KUALA LUMPUR: About 70 Kampung Great Alonioners Trading Corporation Bhd (Gatco) settlers in Bahau, Negeri Sembilan, want Bukit Aman to probe the actions of the Negeri Sembilan police in handling their land conflict with Thamarai Holdings.
The settlers, all dressed in yellow, gathered outside the federal police headquarters about 10.30am today to submit a memorandum to the Inspector-General of Police Khalid Abu Bakar.
They complained about the failure and inability of the Jempol district police chief and the Negeri Sembilan police chief to handle the settlers’ case in a fair and impartial manner.
They were, however, prevented from going in, with one of the settlers, K Krishnan, 68, eventually handing the memorandum to a police representative, Superintendent A Skandaguru, who handles corporate communications at the police headquarters.
Parti Sosialis Malaysia (PSM) central committee member S Arutchelvan said the settlers wanted Bukit Aman police to order the Jempol district and Negeri Sembilan police headquarters to stop abusing their power and to stop intimidating the Gatco settlers.
They also want both entities to act professionally in the matter concerning the Gatco land dispute.
“We want to know why are police so into helping Thamarai Holdings in transporting out chopped rubber trees?
“What is the relationship and why are police interfering in the civil matters of a private company? What interests do the police have here?” he asked today.
Arutchelvan said the job of the police was to secure peace and to urge calm until the court made a decision. He said police action in “continually assisting” Thamarai Holdings only gave the impression that police did not respect the rule of law.
“We also ask the federal police to relook the standard operating procedures when arresting elderly folk, such as the usage of handcuffs and chains,” he said.
On the statement by Negeri Sembilan Menteri Besar Mohamad Hasan that the Gatco development would proceed, and that the state government would not bow down to any party trying to block development on the estate land, Arutchelvan said the settlers wanted the MB to sit down and have a dialogue with them to resolve the issue.
“If he is an MB for everyone, he should call each settler, sit down and have a dialogue. But he is not doing it.
“He criticised the settlers for taking the matter to court. What can we do? The state government is not helping to resolve the matter, so we have to take it to court,” he said.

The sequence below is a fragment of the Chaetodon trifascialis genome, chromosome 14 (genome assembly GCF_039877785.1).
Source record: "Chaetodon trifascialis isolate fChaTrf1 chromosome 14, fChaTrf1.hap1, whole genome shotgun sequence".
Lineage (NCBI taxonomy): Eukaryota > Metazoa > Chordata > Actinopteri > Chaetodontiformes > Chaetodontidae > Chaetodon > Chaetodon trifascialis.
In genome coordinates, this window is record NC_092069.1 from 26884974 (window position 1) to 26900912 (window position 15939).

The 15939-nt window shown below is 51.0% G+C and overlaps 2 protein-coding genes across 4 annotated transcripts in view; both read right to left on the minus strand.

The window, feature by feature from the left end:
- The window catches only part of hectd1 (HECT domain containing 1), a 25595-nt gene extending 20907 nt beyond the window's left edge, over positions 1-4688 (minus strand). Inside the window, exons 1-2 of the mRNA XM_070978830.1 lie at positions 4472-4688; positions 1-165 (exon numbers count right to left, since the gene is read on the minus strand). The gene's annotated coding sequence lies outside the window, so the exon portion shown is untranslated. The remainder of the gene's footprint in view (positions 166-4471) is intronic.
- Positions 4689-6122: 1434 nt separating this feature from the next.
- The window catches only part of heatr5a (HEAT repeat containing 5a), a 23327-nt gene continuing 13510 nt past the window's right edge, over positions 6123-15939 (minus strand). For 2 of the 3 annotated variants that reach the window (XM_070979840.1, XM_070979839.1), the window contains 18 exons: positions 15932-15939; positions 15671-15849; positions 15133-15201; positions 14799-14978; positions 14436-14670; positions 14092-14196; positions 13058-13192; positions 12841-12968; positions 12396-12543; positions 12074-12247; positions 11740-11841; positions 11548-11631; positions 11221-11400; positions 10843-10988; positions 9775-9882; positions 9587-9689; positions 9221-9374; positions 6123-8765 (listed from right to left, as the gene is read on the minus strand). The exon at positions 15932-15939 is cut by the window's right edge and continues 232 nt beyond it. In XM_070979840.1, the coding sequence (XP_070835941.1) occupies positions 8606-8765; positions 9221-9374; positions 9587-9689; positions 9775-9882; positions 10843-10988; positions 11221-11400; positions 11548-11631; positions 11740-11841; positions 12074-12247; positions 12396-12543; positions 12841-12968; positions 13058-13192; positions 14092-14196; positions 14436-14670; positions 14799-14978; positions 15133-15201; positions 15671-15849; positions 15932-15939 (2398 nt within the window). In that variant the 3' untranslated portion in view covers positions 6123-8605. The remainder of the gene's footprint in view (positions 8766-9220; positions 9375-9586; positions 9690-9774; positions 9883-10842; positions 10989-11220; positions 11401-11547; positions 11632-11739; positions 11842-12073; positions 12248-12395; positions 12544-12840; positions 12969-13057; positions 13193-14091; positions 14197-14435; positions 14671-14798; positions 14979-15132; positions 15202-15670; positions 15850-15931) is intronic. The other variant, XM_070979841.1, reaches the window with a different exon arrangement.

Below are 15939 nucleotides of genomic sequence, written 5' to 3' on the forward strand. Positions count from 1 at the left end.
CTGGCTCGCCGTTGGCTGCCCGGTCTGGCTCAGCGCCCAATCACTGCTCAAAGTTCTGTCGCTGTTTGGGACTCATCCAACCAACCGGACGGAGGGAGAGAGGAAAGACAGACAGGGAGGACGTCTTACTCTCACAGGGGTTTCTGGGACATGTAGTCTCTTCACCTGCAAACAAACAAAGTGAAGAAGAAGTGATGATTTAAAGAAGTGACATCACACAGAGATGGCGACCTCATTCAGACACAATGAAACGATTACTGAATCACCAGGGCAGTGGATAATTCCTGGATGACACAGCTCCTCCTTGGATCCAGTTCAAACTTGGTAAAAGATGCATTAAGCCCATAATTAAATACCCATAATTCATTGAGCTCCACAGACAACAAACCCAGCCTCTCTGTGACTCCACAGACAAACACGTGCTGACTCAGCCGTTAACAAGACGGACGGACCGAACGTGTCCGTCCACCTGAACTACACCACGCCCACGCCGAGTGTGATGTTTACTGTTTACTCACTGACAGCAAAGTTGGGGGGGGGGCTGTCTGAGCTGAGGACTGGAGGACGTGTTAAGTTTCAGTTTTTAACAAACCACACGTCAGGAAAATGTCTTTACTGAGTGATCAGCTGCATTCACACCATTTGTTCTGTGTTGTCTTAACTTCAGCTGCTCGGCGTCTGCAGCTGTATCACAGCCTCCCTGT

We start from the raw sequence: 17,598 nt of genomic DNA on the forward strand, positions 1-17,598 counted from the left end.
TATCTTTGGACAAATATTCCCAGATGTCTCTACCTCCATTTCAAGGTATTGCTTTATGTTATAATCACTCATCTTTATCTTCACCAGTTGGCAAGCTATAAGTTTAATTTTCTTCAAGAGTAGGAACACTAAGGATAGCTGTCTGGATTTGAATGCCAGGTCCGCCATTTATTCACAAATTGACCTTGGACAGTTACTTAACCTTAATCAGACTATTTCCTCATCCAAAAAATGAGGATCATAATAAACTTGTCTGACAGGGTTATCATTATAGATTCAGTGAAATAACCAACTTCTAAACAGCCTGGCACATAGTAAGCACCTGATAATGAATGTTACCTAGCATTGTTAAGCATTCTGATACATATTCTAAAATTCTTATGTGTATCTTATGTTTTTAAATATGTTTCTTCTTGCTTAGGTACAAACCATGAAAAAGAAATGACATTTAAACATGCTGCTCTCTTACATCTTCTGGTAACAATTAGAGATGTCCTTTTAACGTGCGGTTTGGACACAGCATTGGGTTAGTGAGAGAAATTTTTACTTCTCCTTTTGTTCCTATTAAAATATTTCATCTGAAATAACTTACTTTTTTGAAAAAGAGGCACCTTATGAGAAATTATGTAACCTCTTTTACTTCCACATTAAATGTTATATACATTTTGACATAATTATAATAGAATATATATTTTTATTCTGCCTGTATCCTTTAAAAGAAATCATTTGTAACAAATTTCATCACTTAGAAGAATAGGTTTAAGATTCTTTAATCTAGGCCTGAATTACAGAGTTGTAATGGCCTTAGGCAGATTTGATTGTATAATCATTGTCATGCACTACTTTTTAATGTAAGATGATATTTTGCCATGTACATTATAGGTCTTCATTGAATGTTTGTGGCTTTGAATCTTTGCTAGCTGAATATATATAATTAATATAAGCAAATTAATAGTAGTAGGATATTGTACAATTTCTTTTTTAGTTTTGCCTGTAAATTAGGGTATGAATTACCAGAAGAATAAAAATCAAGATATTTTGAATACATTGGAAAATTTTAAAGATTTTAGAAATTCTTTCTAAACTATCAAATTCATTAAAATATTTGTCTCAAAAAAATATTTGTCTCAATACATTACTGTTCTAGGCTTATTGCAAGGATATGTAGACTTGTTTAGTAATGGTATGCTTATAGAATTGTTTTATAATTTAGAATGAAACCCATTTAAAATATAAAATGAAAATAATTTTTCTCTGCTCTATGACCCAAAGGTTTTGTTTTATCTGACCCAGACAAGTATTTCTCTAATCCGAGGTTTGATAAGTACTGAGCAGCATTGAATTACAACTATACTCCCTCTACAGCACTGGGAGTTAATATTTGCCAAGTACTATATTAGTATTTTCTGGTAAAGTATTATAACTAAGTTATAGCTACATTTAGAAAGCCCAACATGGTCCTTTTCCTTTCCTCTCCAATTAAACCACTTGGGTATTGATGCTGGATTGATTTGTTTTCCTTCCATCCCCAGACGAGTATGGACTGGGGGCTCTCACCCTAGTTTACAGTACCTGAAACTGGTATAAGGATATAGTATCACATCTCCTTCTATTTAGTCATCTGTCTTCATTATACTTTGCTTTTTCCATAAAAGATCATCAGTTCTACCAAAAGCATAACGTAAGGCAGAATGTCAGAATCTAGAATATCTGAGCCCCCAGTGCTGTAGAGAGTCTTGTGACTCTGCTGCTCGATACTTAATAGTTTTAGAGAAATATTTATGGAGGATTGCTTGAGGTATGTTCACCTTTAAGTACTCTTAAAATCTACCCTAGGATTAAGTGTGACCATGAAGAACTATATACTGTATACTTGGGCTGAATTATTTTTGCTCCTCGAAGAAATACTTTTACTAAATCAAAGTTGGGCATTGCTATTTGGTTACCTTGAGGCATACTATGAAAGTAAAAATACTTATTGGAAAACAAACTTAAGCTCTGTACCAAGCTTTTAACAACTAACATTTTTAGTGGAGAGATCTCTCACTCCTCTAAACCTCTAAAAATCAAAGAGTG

Arutchelvan also said the MB had only been talking about replanting but not about the trees that had been chopped down, claiming that RM20 million had been made from that.
Suara Rakyat Malaysia (Suaram) executive director Sevan Doraisamy urged the federal police to call for a meeting to discuss the issue.
“I want an assurance police will call for a meeting. There is a long list of human rights violations. It is your responsibility to look into it and call for a meeting,” he told the police present.
The settlers have maintained that the company’s move to chop down the trees was illegal as the courts had yet to make a final decision on the matter.
The settlers’ legal battle began in 2013 when they sued the two liquidators – K Jayapalasingam and Yong Yoon Shing – and Thamarai over the land.
The land was leased in 1977 by the Negeri Sembilan State Economic Development Corporation (SEDC) to Gatco.
The land was reportedly converted by the National Union of Plantation Workers (NUPW), which owned Gatco, into a land scheme for members.
The villagers paid RM7,600 each as deposit before working on the land.
According to the facts of the case, the scheme failed and Gatco was forced to take loans from two finance companies.
A third party served a winding-up petition on Gatco in 1996. It was wound up the same year.
The appointed liquidators sold the land in 2006. Thamarai then bought the land.
A lawsuit by the settlers was struck out by the High Court. The Court of Appeal, in reversing the decision in 2014, ordered the lawsuit to be reinstated.
The High Court ruled in favour of the liquidators and the company.
In November last year, the settlers filed an appeal against the High Court’s dismissal of their lawsuit.